Results and discussion

Performance of the RT-LAMP primer sets

The high specificity of the RT-LAMP method relies heavily on the primer sets designed for the amplification of the targeted region. We thus performed a direct comparison of three RT-LAMP primer sets for PVY detection. These included two primer sets (N and Y5) previously reported in the literature [10, 11] and the newly designed Y4 set (Table 2 and Fig. 1), all of which targeted the coat protein region. While all primer sets successfully amplified the PVY targeted region as expected, their reaction rates were significantly different (Fig. 2a). The slowest amplification was observed for the N set, with a time-to-positive (Tp) value of 23 min. The Y5 primers had a Tp value equal to 17 min. The Y4 set gave the fastest PVY detection with a Tp value of 8 min (Fig. 2a). The specificity of all primer sets was confirmed by the lack of amplification from total RNA isolated from a mock-inoculated plant or a no-template control (Fig. 2a).

Fig. 2
figure 2

Performance of the Y4-set-primed RT-LAMP for PVY detection. (a) Comparison of the amplification speeds of the Y4, Y5 and N primer sets in the RT LAMP assay for PVY detection from total RNA isolated from plants infected with PVYNTN (isolate 12/94). We used total RNA from virus-free plants (nc) and a no-template control (ntc) as negative controls. The time-to-positive values are shown above the plot. (b) Comparison of the sensitivity of different RT-LAMP assays by serial dilution of total RNA. The RT-LAMP results are shown as time-to-positive (Tp) values as a function of the logarithm of the total RNA concentration. The total RNA (100 pg/µl) was serially diluted down to 0.001 pg/µl. The amounts of RNA [pg] detected by the specific RT-LAMP assays are indicated above the plot. (c) Specificity of the Y4 RT-LAMP for PVY detection expressed as amplification plots for reactions performed using total RNA isolated from plants infected with PVYNTN, PVA, PVM, PVS, PVX, or PLRV. (d) Second derivatives of annealing curves recorded for amplicons in the reactions described in panel c. The peak of the plot indicates the annealing temperature (Ta) of the amplicon produced by Y4 primers for a reaction containing PVYNTN RNA. The data are averages from at least two independent experiments performed in triplicate. Error bars indicate standard deviation

To compare the detection sensitivity achieved with the different primer sets, we performed a serial dilution of the total RNA, with the final amount of RNA ranging between 100 pg to 1 fg per reaction. We plotted the time-to-positive values for each primer set as a function of the logarithm of the RNA concentration (Fig. 2b), which showed a linear relationship for all primer sets. The highest sensitivity was obtained with the Y4 set, which successfully detected PVY with as little as 0.01 pg of RNA. Lower sensitivities by one (0.1 pg) and ten orders of magnitude (1 pg) were recorded for the Y5 and N sets, respectively.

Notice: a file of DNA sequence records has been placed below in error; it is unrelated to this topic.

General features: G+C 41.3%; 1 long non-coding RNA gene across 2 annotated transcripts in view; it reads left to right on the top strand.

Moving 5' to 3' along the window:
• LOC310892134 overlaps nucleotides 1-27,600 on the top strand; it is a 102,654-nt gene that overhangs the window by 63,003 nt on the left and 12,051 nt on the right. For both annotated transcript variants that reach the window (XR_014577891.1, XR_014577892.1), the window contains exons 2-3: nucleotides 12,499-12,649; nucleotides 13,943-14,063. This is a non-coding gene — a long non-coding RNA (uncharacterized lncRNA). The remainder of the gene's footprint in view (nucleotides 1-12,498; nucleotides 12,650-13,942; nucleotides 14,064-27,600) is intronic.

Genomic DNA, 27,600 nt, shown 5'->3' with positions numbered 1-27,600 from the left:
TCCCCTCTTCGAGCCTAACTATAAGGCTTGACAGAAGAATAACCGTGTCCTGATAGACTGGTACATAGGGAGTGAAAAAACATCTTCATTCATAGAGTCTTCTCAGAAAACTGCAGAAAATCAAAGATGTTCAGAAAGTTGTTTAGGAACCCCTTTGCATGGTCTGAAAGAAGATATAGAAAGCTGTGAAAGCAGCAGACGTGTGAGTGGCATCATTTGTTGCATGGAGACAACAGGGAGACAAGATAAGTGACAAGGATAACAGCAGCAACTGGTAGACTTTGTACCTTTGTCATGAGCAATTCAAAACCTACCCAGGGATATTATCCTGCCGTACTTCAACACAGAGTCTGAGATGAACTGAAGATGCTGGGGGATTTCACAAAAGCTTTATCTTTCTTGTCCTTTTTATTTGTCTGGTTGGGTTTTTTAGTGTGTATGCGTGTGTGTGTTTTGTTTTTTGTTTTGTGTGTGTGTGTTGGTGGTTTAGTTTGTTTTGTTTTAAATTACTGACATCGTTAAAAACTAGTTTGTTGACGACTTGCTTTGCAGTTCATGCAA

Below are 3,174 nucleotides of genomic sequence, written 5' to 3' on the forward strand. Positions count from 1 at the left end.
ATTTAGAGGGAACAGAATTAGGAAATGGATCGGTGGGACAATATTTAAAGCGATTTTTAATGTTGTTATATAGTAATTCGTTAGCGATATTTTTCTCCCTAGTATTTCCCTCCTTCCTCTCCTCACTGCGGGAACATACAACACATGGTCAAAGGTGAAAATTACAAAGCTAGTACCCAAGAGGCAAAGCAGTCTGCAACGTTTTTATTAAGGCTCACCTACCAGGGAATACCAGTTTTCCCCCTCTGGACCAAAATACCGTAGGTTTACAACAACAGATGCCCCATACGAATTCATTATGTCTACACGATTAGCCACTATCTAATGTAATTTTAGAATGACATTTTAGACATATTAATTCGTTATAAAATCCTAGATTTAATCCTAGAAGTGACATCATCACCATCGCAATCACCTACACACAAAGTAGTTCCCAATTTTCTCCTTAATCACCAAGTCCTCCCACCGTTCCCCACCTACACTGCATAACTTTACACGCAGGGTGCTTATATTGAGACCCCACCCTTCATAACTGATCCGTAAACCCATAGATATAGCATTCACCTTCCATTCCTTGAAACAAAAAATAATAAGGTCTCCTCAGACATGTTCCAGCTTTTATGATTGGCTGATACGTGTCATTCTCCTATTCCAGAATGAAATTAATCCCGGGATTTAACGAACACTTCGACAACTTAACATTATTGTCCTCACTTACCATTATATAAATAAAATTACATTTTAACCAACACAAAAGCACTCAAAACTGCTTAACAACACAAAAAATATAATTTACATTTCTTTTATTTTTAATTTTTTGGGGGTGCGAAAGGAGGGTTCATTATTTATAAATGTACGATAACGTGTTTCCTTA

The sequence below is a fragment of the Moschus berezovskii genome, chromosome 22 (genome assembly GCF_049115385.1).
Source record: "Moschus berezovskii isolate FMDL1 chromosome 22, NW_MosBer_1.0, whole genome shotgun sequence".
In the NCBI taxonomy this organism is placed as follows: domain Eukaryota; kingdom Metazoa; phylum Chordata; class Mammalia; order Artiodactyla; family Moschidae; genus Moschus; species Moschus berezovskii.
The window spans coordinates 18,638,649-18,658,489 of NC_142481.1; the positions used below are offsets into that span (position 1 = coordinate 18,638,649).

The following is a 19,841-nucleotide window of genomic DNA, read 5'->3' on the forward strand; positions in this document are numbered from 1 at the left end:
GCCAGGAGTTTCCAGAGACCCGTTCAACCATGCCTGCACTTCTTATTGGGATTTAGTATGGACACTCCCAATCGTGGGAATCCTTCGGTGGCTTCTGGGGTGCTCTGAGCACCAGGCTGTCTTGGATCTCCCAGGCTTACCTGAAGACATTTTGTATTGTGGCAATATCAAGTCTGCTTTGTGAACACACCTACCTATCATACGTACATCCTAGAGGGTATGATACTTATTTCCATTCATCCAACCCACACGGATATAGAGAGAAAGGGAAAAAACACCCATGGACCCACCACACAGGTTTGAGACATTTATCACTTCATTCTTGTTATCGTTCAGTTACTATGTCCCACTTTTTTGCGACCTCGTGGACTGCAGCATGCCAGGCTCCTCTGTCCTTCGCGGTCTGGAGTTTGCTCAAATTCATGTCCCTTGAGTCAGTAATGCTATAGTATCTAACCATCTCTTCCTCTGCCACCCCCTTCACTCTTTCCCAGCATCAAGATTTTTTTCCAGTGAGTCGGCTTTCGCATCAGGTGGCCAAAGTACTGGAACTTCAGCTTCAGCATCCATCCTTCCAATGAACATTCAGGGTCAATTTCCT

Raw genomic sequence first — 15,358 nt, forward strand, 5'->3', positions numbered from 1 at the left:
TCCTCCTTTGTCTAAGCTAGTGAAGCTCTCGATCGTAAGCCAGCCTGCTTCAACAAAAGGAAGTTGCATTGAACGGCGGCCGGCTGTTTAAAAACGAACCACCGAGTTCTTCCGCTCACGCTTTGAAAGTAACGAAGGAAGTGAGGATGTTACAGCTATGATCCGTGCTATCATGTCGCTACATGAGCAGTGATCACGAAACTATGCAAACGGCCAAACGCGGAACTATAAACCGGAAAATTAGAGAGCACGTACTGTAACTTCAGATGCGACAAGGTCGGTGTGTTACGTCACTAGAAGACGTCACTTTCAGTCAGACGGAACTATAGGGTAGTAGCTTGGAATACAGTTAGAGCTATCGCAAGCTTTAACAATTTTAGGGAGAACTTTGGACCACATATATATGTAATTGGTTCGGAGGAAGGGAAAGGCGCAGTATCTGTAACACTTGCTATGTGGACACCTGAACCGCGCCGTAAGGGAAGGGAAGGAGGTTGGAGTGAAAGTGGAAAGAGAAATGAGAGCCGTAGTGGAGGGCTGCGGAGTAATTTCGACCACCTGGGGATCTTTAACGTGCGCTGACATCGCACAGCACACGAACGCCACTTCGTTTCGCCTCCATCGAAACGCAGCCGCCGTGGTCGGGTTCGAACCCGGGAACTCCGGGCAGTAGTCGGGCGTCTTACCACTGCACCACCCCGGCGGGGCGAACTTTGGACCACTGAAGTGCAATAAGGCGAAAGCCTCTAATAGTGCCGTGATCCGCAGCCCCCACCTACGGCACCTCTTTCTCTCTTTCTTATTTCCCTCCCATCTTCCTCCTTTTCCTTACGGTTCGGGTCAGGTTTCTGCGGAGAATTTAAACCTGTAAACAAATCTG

The specificity of the Y4 primer set against PVY was confirmed by testing total RNA isolated from leaves infected with other viruses commonly infecting potato, including potato virus A (PVA), potato virus M (PVM), potato virus S (PVS), and potato virus X (PVX), along with PVY. As expected, only PVY was detected (Fig. 2c). No peak was detectable for any other viruses. The annealing temperature of the amplified RT-LAMP product was 84.4 °C (Figure 2d).

We concluded that the newly developed Y4 primer set specifically amplified the targeted region of PVY and that it yielded higher sensitivity than the other tested primer sets, including the previously described Y5 set, which had already been reported to be tenfold more sensitive than the RT-PCR and 1000-fold more sensitive than the enzyme immunoassays [11].

Discrimination of the PVY O and N types with the Y4 primer set

The ability to discriminate PVY isolates by strain or at least by serotype is a useful tool in disease diagnosis. We thus tested whether the Y4-based RT-LAMP assay could differentiate the PVY isolates that were positive in the multiplex RT-PCR (Fig. 3). These included different PVYO, PVYN-Wi, PVYN and PVYNTN isolates. We performed the RT-LAMP assay using a Genie II rapid amplification system and the Y4 and the Y5 primer sets (Fig. 4). While no amplification was observed when using total RNA isolated from virus-free plants, strong amplification was detected when using total RNA from all of the PVY-infected plants using both primer sets (Fig. 4a and b). We next assessed strain specificity by comparing the Ta values of each of the amplified products (Fig. 4c and e). The resulting curves revealed that the products amplified from PVY isolates with an O serotype, which included PVYN-Wi and PVYO, had approximately a 0.46 °C variation in their Ta values when compared to the amplified products from the N type isolates, which included PVYN and PVYNTN, but this was only observable with the Y4 primer set (p < 0.0001, Table 4). The average Ta value was about 84.37 °C for the N-type and 84.83 °C for the O-type (Table 3, Fig. 4c). Such significant temperature variation was not observed with the Y5 primer set (difference, 0.14 °C, p = 0.2191, Table 3, Fig. 4d and f). The average Ta value for all amplified products was 86.63 °C. Thus, the Y5 set detected PVY, but in contrast to the Y4 set, it failed to differentiate the PVY isolates (Table 3, Fig. 4d and f).

Fig. 3
figure 3